Billbug targets government agencies in several Asian countries
State-sponsored actors from the Billbug Group (aka Lotus Blossom and Thrip) attempted to compromise a digital certificate authority in an Asian country during a campaign targeting multiple government agencies.
Symantec security researchers made the discovery and shared the results in a advisory released earlier today.
“In an activity documented by Symantec in 2019, we detailed how the group used a backdoor known as Hannotog and another backdoor known as Sagerunex. Both of these tools were also seen in this more recent activity. “, we read in the technical description.
The company added that all the victims of this recent Billbug campaign were based in various countries in Asia.
“Billbug is known to focus on targets in Asian countries. In at least one of the government victims, a large number of network machines were compromised by the attackers,” Symantec Explain.
The targeting of a certificate authority is notable, according to the security company. If attackers could compromise it and gain access to the certificates, they could use them to sign malware with a valid certificate and help it avoid detection on victim machines. It could also use compromised certificates to intercept HTTPS traffic.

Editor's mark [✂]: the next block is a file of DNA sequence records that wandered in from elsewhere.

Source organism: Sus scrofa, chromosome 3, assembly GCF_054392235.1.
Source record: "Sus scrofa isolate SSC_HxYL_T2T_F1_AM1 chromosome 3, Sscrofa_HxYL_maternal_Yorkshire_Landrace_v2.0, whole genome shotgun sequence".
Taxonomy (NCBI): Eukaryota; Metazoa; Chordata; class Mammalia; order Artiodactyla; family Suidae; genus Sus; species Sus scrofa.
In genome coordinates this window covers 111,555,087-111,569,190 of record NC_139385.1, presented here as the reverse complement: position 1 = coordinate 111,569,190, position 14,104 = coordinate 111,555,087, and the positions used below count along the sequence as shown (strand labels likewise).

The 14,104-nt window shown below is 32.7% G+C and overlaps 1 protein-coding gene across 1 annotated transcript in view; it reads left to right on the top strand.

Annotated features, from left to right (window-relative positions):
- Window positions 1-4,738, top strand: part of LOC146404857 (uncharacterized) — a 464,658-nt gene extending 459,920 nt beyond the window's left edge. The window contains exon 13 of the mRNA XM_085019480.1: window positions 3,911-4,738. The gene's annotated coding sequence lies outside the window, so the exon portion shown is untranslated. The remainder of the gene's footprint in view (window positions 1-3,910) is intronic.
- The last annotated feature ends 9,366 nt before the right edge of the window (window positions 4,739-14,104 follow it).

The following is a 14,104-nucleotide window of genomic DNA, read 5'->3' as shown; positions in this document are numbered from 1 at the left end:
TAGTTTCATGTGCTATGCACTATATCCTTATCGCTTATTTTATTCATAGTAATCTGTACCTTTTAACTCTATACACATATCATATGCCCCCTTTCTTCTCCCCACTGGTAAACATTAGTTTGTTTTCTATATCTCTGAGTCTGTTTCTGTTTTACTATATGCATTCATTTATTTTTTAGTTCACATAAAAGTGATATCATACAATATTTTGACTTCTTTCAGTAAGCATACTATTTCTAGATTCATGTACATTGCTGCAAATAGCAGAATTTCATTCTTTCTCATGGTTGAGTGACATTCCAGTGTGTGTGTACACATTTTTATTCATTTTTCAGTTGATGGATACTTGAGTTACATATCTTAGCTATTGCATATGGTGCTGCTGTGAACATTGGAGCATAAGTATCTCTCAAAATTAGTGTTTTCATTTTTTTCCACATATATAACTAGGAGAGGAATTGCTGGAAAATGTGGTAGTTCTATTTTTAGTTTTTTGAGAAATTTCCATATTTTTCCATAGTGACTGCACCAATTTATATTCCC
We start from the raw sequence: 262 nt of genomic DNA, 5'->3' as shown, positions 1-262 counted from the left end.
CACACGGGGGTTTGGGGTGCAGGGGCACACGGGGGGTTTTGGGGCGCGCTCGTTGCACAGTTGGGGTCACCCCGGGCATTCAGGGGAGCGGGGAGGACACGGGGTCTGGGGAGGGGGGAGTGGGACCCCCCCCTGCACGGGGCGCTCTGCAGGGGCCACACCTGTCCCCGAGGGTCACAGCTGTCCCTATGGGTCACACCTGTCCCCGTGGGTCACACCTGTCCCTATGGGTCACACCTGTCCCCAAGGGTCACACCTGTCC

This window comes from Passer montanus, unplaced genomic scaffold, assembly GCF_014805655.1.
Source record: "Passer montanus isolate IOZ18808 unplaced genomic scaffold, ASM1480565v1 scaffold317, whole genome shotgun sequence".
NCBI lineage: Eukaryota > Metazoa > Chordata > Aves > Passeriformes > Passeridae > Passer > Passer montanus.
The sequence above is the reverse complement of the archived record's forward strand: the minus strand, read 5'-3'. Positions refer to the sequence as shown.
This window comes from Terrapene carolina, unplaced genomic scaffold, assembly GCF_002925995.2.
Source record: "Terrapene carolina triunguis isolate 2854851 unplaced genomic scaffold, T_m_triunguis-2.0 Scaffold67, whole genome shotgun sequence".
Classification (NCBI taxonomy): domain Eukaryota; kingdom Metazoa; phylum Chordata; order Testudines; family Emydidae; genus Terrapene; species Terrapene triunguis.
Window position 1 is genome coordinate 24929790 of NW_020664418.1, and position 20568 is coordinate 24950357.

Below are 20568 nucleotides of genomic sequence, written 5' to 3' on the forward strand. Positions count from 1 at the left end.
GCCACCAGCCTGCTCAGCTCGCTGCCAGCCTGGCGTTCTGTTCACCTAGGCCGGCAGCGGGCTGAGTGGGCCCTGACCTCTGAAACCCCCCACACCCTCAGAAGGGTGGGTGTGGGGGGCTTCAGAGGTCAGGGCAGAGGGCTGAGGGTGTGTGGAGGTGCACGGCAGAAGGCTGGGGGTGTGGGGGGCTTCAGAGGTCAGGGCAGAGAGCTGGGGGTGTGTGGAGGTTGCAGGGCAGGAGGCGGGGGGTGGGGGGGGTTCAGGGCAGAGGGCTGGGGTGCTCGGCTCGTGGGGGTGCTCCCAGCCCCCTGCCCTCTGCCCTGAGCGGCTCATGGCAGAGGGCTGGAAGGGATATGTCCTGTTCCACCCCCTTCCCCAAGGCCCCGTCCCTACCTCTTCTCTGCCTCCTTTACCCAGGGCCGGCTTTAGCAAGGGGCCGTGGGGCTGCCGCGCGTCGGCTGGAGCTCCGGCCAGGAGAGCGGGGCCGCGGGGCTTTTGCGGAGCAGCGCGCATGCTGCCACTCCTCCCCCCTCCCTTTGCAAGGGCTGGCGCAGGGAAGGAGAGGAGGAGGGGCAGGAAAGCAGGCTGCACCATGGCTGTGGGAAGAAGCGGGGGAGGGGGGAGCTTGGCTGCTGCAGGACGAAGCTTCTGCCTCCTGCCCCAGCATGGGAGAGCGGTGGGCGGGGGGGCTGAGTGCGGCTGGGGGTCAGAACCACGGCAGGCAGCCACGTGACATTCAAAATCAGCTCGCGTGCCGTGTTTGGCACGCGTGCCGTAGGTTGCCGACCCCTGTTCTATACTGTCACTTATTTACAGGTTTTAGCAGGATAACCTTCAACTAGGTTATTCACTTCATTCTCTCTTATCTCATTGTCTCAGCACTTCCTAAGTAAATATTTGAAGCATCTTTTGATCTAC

“However, while this is a possible motivation for targeting a CA, Symantec has seen no evidence to suggest they were successful in compromising digital certificates,” the company wrote.
In terms of how the attacks were executed, Billbug was observed exploiting public-facing applications to gain initial access to victim networks and, in particular, dual-purpose tools. These included AdFind, WinRAR and Port Scanner, among others.
“Several files believed to be loaders for the Hannotog backdoor have been spotted on the victim machines,” Symantec wrote. “A backdoor was then deployed to the compromised system. This backdoor has multiple features.
Among its various capabilities, the backdoor could create a persistence service, shut down other services, and download encrypted data.
Symantec has confirmed that it has notified the CA to inform them of this activity. The notice comes two months after Interpol claimed to have busted an international cybercrime network which made around $47,000 by extorting dozens of victims in Asia.